Further features and advantages of the invention will be more clearly understood from the following description of a preferred but not limitative embodiment of this apparatus for vacuum packaging and of a package obtained with said apparatus, with reference to the accompanying illustrative drawings, where:
FIGS. 1 to 3 show a perspective view, side elevation view, and sectional view taken in the plane A--A of the fold illustrated in FIG. 2, respectively, with reference to a conventional vacuum package;
FIGS. 4 to 6 show similar views of an inventive vacuum package, among which a sectional view taken in the plane B--B;
FIG. 7 schematically illustrates the apparatus according to the invention;
FIG. 8 is a perspective view of the shape taken by the supporting sheet-like material following the thermoforming step;
FIG. 9 shows a perspective view, partly in section, of a completed vacuum package; and
FIG. 10 is a cross-sectional view of the inventive vacuum package, with a protective lid applied thereon.
Making reference to FIGS. 1 to 3, some of the problems encountered in conventional vacuum skin packages may be observed, for example in a vacuum package as shown in the abovementioned U.S. Pat. No. 3,694,991.
Such packages generally comprise a supporting sheet-like material 1 whereon a product 2 to be packaged is deposited.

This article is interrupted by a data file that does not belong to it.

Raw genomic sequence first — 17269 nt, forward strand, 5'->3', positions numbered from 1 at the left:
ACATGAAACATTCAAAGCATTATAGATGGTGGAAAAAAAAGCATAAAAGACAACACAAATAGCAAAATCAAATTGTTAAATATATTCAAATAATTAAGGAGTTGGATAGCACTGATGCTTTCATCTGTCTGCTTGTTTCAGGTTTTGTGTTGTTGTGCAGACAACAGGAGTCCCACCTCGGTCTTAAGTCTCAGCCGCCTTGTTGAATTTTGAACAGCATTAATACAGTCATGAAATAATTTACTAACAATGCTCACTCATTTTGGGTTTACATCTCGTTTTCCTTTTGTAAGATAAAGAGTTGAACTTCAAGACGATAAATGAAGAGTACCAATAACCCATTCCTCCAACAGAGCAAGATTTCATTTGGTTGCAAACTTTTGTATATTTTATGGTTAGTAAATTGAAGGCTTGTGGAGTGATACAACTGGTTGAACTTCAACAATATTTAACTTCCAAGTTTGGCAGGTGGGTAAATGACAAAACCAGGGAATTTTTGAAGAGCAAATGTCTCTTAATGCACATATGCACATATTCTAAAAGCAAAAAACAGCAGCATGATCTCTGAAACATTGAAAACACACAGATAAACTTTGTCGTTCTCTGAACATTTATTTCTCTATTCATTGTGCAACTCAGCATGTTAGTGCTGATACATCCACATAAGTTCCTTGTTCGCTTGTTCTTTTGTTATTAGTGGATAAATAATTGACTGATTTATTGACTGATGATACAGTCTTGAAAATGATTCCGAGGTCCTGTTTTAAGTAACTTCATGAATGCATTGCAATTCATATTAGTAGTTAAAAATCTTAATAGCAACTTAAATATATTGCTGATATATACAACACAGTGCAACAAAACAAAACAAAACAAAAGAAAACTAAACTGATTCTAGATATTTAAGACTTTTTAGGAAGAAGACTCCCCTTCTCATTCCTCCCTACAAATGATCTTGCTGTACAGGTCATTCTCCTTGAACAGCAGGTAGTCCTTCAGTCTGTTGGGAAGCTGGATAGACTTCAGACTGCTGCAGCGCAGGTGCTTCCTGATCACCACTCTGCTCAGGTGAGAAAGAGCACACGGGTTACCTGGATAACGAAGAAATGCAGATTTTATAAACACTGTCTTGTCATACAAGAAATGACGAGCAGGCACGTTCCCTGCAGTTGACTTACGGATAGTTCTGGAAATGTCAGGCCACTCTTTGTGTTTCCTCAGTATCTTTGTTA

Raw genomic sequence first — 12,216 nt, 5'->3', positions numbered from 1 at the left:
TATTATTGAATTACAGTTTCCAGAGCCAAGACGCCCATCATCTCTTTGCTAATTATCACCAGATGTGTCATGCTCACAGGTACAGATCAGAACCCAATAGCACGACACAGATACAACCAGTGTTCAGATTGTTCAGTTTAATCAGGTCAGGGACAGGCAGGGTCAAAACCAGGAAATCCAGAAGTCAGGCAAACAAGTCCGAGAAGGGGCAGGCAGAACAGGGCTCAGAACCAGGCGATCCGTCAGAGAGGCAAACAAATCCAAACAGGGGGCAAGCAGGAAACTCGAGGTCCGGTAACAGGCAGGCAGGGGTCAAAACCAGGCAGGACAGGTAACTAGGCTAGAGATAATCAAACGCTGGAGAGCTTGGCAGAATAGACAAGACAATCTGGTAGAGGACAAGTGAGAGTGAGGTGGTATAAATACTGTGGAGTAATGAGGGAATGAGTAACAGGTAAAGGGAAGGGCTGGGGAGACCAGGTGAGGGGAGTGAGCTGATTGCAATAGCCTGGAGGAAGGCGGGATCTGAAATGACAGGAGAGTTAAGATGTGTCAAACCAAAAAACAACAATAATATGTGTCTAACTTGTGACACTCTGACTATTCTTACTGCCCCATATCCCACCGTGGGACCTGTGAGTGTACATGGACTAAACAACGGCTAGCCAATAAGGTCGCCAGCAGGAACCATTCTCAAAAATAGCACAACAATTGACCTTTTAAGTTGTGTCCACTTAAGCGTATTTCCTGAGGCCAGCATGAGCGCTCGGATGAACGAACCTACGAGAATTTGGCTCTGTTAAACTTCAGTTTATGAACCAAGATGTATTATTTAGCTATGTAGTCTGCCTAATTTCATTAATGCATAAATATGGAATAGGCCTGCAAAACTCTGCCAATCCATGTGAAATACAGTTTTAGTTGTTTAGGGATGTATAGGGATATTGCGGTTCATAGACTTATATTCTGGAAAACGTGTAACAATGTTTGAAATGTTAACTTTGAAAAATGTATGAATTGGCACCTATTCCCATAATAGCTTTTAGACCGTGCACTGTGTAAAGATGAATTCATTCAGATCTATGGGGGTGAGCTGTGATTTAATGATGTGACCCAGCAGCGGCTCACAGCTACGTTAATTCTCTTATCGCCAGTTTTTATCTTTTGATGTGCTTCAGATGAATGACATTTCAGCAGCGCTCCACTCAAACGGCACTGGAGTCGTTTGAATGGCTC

The whole assembly is then covered with a film 3 which is sealed to the sheet-like material, and a high negative pressure is created therewithin such that the package is practically in a vacuumed condition.
Along the corner edges, the excess film 3 is gathered into folds 4 which extend over a certain length across the sheet-like material. Now, considering that a packaging line operates with a number of products arranged parallel to one another and after enclosure, the product containing packages are subsequently severed from one another by means of a cutter, it will be apparent that, if the cut area includes a fold portion, such as shown by the dash-line A--A in FIG. 2, the section whereof is represented in FIG. 3, then there may occur air seepage into the package, with attendant deterioration of the preserving properties which characterize this type of packaging.